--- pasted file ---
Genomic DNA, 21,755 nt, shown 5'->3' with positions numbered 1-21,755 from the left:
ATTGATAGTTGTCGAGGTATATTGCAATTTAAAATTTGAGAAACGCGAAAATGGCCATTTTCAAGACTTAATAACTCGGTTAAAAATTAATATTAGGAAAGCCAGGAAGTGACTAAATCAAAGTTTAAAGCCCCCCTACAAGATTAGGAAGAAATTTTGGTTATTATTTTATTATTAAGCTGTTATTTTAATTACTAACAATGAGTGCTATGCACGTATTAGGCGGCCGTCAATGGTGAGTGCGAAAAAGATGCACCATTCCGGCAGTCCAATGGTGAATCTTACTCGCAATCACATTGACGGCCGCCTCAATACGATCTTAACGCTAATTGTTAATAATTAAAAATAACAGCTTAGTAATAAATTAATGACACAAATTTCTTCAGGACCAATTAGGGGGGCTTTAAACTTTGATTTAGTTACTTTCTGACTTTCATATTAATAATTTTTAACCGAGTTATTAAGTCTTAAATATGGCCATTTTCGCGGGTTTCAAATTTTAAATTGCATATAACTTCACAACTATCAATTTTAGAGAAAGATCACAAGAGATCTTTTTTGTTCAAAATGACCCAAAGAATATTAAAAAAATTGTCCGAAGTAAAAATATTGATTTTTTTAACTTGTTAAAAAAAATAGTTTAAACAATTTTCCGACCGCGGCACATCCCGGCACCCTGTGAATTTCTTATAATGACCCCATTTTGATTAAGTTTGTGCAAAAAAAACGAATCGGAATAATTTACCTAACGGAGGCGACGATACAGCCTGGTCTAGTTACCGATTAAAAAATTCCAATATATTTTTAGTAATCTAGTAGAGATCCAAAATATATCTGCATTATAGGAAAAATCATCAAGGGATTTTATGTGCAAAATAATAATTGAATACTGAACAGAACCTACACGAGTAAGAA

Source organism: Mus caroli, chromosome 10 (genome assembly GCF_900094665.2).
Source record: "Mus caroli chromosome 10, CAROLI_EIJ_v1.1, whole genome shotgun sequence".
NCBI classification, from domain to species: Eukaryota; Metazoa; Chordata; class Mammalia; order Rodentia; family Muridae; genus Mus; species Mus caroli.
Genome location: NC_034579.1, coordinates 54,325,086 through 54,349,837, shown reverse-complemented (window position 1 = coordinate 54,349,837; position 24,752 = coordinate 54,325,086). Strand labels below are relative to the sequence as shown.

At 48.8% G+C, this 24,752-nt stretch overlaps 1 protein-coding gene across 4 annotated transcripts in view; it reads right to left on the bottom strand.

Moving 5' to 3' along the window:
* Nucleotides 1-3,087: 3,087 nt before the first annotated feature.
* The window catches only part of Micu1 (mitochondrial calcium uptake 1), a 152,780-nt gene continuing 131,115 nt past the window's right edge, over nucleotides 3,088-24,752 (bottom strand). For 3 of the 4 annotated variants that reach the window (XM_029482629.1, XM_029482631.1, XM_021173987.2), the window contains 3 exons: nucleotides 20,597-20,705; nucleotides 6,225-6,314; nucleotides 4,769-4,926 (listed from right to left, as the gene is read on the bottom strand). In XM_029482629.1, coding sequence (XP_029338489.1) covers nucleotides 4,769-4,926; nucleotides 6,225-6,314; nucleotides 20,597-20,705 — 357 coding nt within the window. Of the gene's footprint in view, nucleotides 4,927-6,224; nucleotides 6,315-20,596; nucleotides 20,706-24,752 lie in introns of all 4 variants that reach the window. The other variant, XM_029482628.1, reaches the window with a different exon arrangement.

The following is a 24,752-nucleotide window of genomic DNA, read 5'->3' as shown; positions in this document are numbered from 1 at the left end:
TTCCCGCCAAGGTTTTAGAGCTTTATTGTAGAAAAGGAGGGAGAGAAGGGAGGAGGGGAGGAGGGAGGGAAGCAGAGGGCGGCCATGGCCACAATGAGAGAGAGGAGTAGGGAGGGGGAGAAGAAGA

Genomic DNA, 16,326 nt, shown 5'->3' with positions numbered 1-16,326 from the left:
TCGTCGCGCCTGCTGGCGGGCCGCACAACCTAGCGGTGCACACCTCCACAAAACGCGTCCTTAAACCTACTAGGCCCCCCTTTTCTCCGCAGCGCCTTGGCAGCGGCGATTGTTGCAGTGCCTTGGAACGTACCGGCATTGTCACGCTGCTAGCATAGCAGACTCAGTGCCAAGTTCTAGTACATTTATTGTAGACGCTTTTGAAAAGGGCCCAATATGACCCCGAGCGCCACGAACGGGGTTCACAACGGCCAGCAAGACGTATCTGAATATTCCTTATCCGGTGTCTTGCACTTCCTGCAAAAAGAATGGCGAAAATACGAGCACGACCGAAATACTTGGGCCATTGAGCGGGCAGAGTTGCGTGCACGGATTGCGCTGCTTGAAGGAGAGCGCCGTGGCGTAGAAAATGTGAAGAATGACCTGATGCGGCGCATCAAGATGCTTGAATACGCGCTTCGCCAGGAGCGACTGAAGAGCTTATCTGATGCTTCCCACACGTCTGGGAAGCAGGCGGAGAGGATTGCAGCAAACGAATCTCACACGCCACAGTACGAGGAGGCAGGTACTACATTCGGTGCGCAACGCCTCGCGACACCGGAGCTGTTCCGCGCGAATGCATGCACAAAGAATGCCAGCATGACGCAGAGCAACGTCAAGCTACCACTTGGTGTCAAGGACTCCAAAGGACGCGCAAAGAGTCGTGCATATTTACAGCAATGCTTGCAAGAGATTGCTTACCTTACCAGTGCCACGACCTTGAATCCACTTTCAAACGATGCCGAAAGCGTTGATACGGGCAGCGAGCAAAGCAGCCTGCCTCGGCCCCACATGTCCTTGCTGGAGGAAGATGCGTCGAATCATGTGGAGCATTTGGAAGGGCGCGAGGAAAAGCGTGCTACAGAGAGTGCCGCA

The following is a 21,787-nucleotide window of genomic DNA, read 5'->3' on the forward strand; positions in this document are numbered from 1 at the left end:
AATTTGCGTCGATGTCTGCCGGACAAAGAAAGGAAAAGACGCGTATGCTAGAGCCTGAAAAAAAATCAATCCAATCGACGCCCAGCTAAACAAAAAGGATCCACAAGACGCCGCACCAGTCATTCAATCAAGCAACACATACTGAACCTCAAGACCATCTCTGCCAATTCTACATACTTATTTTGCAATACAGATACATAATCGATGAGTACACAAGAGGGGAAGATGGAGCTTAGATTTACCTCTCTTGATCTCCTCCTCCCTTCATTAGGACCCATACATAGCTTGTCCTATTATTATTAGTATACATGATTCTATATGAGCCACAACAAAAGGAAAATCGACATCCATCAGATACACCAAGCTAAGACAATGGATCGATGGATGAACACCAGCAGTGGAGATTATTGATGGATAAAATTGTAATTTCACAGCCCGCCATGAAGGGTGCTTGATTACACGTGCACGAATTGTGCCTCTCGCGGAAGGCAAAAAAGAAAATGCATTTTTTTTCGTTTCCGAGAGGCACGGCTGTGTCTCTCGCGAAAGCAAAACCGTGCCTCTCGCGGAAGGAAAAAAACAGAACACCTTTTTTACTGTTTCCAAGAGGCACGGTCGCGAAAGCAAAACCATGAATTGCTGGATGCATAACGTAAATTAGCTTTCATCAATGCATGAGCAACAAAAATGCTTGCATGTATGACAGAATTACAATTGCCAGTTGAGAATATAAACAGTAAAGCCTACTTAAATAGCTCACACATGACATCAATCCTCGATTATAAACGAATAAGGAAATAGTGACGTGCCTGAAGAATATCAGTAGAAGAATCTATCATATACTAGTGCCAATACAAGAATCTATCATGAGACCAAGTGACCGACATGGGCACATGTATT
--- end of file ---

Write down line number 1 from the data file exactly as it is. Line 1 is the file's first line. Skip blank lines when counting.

Genomic DNA, 21,755 nt, shown 5'->3' with positions numbered 1-21,755 from the left: